Volumetric bone mineral density of the tibia is not increased in subjects with radiographic knee osteoarthritis.
Abdin-Mohamed M., Jameson K., Dennison EM., Cooper C., Arden NK., Hertfordshire Cohort Study Group None.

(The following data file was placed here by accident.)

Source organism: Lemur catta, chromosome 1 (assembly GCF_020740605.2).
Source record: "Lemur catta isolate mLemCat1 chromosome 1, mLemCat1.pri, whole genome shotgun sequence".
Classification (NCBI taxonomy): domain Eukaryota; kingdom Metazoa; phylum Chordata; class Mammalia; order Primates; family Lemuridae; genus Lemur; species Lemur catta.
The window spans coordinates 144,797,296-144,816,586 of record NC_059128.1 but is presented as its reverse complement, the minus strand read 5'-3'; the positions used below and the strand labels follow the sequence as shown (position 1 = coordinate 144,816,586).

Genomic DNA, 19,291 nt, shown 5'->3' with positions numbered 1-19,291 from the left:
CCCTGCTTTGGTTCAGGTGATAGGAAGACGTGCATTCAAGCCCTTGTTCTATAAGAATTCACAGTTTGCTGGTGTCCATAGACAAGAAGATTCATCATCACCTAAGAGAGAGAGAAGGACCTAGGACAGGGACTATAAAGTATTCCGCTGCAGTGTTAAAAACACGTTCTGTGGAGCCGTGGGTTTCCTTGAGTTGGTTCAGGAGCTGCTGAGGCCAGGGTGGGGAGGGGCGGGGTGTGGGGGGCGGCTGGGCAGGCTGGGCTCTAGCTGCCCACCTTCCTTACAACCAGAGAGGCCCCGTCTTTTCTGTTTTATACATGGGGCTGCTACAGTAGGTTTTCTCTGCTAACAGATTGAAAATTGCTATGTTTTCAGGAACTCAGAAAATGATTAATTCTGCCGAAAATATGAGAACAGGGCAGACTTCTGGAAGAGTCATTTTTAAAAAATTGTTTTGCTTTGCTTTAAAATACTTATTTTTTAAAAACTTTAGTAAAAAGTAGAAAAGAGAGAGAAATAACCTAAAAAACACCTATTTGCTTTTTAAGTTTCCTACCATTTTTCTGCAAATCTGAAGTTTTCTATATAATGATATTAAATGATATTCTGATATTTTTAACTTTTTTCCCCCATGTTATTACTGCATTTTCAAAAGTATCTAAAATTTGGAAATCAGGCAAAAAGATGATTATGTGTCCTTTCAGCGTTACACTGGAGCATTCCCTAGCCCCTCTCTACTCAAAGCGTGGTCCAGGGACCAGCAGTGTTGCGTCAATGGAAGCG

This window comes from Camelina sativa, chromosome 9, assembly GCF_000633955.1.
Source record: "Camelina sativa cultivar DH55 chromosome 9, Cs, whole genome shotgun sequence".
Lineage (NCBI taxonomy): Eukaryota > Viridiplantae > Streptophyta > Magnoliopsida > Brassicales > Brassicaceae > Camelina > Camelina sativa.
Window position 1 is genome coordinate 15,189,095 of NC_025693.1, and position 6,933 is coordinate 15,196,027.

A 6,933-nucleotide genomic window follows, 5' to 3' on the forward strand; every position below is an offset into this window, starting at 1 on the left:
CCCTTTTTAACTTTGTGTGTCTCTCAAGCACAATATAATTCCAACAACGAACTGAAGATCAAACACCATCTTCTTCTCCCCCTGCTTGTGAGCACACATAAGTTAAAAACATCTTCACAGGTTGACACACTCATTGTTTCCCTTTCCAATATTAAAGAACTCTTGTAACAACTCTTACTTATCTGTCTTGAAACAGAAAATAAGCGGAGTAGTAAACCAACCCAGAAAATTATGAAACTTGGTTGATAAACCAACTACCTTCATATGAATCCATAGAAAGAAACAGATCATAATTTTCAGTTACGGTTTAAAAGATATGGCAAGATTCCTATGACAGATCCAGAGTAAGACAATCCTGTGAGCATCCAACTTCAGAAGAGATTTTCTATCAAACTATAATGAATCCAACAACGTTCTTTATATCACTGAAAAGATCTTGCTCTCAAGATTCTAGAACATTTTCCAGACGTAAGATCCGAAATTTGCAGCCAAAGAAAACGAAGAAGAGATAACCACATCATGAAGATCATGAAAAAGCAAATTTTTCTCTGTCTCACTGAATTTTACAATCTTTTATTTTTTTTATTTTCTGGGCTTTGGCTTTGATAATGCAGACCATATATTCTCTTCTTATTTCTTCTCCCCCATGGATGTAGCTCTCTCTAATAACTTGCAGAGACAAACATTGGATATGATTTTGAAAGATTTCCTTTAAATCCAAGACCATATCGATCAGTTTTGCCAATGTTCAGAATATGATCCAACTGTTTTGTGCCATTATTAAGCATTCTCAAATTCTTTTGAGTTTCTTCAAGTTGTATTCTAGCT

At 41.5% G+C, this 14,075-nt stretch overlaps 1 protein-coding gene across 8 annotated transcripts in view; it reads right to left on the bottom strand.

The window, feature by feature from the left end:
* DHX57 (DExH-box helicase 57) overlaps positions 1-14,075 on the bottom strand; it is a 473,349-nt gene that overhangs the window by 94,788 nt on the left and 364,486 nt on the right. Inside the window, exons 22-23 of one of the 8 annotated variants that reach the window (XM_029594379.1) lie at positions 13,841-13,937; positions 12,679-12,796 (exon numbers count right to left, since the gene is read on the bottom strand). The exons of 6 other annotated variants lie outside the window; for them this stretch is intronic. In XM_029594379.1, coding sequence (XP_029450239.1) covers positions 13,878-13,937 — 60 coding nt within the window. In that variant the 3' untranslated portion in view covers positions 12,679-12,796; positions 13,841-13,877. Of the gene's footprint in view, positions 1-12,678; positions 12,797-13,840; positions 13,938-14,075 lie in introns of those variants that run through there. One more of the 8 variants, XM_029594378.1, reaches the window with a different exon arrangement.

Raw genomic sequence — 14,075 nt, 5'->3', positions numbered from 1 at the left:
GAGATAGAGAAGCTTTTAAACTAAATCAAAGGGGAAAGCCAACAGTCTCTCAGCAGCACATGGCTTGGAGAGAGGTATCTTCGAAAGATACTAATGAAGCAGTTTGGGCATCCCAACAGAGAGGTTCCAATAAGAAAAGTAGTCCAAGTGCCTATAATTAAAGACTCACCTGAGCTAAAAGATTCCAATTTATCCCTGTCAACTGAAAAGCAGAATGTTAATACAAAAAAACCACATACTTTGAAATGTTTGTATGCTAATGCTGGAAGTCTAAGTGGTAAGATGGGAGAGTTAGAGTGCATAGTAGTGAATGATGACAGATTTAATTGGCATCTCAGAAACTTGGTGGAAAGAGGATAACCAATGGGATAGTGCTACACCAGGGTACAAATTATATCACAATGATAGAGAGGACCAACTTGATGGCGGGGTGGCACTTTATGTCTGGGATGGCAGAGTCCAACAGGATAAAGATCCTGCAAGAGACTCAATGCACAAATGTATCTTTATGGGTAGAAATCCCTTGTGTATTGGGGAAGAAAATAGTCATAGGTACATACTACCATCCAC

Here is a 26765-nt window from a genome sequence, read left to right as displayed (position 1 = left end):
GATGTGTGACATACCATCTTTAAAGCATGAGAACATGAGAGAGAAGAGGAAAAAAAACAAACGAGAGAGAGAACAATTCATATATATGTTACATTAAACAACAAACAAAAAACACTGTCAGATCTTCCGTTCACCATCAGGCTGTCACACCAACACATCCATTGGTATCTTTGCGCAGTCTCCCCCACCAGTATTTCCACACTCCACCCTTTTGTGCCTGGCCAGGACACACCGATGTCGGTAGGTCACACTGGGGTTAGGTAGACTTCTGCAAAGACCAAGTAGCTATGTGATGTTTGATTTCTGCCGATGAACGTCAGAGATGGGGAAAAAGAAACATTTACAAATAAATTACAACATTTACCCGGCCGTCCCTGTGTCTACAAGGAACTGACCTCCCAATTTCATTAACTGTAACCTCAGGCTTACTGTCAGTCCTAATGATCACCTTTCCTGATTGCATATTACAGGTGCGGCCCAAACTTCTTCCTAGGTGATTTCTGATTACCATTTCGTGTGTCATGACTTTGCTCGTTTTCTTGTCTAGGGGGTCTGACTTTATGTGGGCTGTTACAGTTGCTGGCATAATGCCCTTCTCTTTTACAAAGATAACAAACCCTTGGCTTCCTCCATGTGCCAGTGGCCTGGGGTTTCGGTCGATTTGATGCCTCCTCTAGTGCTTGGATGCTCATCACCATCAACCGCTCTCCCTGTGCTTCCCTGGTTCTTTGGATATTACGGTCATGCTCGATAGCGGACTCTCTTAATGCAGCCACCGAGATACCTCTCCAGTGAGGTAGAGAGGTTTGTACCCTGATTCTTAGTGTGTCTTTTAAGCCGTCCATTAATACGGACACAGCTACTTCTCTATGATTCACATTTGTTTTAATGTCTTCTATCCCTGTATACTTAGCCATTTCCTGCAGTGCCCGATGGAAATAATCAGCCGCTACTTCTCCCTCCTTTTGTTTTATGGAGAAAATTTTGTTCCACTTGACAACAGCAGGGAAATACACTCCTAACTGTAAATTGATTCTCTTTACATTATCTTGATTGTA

OBJECTIVES: Radiographic osteoarthritis (ROA) has previously been shown to be associated with an increase in areal bone mineral density (BMD) as assessed by dual energy X-ray absorptiometry (DXA). Here we have assessed volumetric bone density, size and strength by peripheral quantitative computed tomography (pQCT) in a large population-based cohort study in which knee radiographs were available. METHODS: Two hundred and ninety-five men and 288 women from the MRC Hertfordshire Cohort Study underwent weight bearing extended knee X-rays and bone density measurement of the ipsi-lateral knee using pQCT. RESULTS: Increasing radiographic grade in men but not women was associated with an increase in tibial total area at 38% site and cortical area at 14% site, but not with volumetric BMD. The tibial fracture loads as well as tibial polar strength strain index at 38% site were also increased. There were no significant associations of tibia bone area, BMD or strength with radiographic grade in women. CONCLUSION: ROA is not associated with an increase in volumetric BMD as assessed by pQCT. It is, however, associated with a significant increase in bone area and strength, indicating that the association between ROA and areal BMD is mediated through bone size rather than volumetric BMD.